Title: The Book of Life
Director: Jorge R. Gutierrez
Release Date: October 17, 2014
Genre: Animation, Fantasy, Adventure, Comedy
MPAA Rating: PG
Running Time: 95 minutes
● Diego Luna
● Zoe Saldana
● Channing Tatum
Kid Friendly Rating: A good Disney analog is the animated Hercules (1997). The film delves significantly into death and the underworld, but it is presented in a firmly fantastical manner. Light romance does not venture beyond courtship and tasteful kissing. Some dark monsters and violence may be scary for young children. Click here for the Parent Rating Guide!
Personal Rating: 3.5/5
Synopsis: The story begins with a children’s museum tour. At the museum, the tour guide tells the children a story from The Book of Life, a book that allegedly contains all stories that have ever been told. This story focuses on the mythical town of San Angel in Mexico. San Angel is celebrating The Day of the Dead, a day on which those who have been lost are fondly remembered. Observing the festival are La Muerte, kind ruler of The Land of the Remembered, and Xibalba, cynical ruler of The Land of the Forgotten. La Muerte and Xibalba observe two young boys, Malolo and Joaquin, striving for the attention of their young female friend, Maria. La Muerte and Xibalba decide to set a wager, each betting that one of the boys will marry Maria. If Malolo succeeds, Xibalba with cease meddling in the affairs of humans. If Joaquin succeeds, La Muerte will exchange rulership of the realms with Xibalba. The movie skips forward several years, when the three children reunite as young adults struggling under the weight of their parents’ expectations. After Malolo and Joaquin resume their good-natured rivalry for Maria’s affection, Xibalba’s continued meddling sets matters on a crash course.
La Muerte: The world keeps spinning, and the tales keep turning, and people come and people go, but they’re never forgotten. And the one truth we know, it held true one more time… That love, true love, the really, really good kind of love never dies.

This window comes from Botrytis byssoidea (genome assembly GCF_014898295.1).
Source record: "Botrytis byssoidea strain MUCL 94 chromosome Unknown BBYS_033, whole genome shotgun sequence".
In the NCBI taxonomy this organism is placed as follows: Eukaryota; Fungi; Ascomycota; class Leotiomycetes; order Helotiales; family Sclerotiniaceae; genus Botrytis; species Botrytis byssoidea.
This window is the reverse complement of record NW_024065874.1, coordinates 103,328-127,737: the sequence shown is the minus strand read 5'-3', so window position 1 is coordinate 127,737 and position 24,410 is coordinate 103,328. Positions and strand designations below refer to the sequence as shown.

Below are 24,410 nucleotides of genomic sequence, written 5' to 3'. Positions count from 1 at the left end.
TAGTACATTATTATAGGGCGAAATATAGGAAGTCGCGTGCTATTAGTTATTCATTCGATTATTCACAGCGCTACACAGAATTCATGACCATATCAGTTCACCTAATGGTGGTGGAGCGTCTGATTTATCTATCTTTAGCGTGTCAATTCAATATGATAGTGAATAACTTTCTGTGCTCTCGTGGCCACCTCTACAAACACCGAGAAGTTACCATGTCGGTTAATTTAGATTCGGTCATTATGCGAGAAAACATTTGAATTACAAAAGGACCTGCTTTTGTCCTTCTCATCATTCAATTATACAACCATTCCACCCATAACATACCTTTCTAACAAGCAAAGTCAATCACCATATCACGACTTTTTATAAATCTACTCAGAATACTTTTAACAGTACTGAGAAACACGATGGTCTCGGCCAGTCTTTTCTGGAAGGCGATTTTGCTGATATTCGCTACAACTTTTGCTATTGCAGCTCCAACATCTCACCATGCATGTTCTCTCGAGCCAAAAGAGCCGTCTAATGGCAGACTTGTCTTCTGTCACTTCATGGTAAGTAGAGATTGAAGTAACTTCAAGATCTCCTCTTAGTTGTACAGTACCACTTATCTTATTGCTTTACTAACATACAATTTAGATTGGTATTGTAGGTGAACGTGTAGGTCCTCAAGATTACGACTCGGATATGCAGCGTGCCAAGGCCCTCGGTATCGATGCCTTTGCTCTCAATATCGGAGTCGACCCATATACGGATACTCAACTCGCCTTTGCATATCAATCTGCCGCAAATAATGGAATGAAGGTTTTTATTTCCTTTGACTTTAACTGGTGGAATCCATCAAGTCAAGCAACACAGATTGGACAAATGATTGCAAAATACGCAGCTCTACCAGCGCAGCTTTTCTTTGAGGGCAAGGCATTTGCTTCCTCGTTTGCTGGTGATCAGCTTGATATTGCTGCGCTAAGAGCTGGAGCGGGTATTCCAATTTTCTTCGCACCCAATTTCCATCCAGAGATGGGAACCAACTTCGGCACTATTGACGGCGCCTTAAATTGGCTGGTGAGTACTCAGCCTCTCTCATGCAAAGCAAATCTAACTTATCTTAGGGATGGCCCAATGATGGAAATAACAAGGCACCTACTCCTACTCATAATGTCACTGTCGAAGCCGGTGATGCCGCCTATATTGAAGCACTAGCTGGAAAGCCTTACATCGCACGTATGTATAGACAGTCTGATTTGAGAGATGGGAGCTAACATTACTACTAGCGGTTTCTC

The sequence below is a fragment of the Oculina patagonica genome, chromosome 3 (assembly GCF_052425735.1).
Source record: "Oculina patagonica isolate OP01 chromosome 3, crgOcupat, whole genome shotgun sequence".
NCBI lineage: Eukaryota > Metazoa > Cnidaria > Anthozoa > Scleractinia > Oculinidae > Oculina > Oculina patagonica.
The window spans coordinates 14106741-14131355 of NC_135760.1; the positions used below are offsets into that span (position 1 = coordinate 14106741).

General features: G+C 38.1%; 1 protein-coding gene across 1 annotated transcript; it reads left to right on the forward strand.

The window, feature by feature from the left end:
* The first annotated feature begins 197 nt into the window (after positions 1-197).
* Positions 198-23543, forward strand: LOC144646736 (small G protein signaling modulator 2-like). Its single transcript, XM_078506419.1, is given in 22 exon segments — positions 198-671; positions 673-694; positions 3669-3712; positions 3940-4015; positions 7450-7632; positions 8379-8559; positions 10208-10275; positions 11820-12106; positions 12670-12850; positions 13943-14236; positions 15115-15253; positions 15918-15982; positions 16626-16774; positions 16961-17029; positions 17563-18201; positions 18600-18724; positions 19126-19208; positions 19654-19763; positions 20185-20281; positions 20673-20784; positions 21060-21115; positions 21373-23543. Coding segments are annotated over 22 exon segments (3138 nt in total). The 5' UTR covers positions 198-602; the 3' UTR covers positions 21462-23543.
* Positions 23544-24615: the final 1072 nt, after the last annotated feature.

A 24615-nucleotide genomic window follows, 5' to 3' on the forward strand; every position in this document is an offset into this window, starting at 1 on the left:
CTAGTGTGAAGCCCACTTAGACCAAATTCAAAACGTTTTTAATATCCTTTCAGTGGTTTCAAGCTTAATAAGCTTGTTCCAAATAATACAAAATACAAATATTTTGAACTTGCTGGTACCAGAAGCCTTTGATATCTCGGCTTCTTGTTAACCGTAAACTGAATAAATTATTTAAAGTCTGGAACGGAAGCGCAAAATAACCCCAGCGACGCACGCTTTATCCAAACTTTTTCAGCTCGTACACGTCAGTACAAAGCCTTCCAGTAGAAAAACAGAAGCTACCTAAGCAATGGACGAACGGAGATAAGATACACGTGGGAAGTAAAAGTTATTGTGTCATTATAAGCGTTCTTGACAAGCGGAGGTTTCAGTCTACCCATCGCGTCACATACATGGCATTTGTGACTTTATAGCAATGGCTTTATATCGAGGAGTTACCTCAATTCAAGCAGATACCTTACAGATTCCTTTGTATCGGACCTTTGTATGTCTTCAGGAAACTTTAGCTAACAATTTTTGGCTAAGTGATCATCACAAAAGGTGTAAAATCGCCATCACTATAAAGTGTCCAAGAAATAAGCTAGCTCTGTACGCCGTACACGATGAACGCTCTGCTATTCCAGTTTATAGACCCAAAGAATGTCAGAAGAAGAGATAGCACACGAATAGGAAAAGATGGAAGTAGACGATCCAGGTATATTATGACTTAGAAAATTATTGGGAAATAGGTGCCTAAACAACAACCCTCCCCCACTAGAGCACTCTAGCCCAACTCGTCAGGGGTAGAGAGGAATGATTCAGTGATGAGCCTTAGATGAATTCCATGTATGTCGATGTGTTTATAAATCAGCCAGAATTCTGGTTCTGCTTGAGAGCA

Joaquin: Those are some big shadows we live under, hey buddy?
Ron Perlman, who voices Xibalba, is a veteran of several of producer Guillermo del Toro’s films, including Hellboy, Pacific Rim, and Cronos
I’ve been intrigued by this movie since I first saw Guillermo del Toro’s name attached to it, and I don’t feel let down. This movie is a fun change from your typical animated fare. The animation style is unusual, but arresting. The immersion in Mexican culture also feels fresh, although perhaps not surprising given del Toro’s and Gutierrez’s roots as Mexican nationals. Parents will find that the movie touches upon several positive themes, including honesty, what it means to be courageous, and being true to oneself. The movie also does not shy away from more complicated topics, like family dynamics and the sometimes gray areas between good and evil. A bit of slapstick humor and dry wit helps lighten some of the dramatic and ominous overtones. The plot is a bit complicated, particularly in the beginning, so it may be better suited for adults (or children with patient parents), but as the story goes along it becomes easier to follow. The adults in the room may also enjoy some Mexican-influenced versions of pop favorites like Radiohead’s “Creep” or Biz Markie’s “Just a Friend.” I think it’s a great change of pace for a family movie night.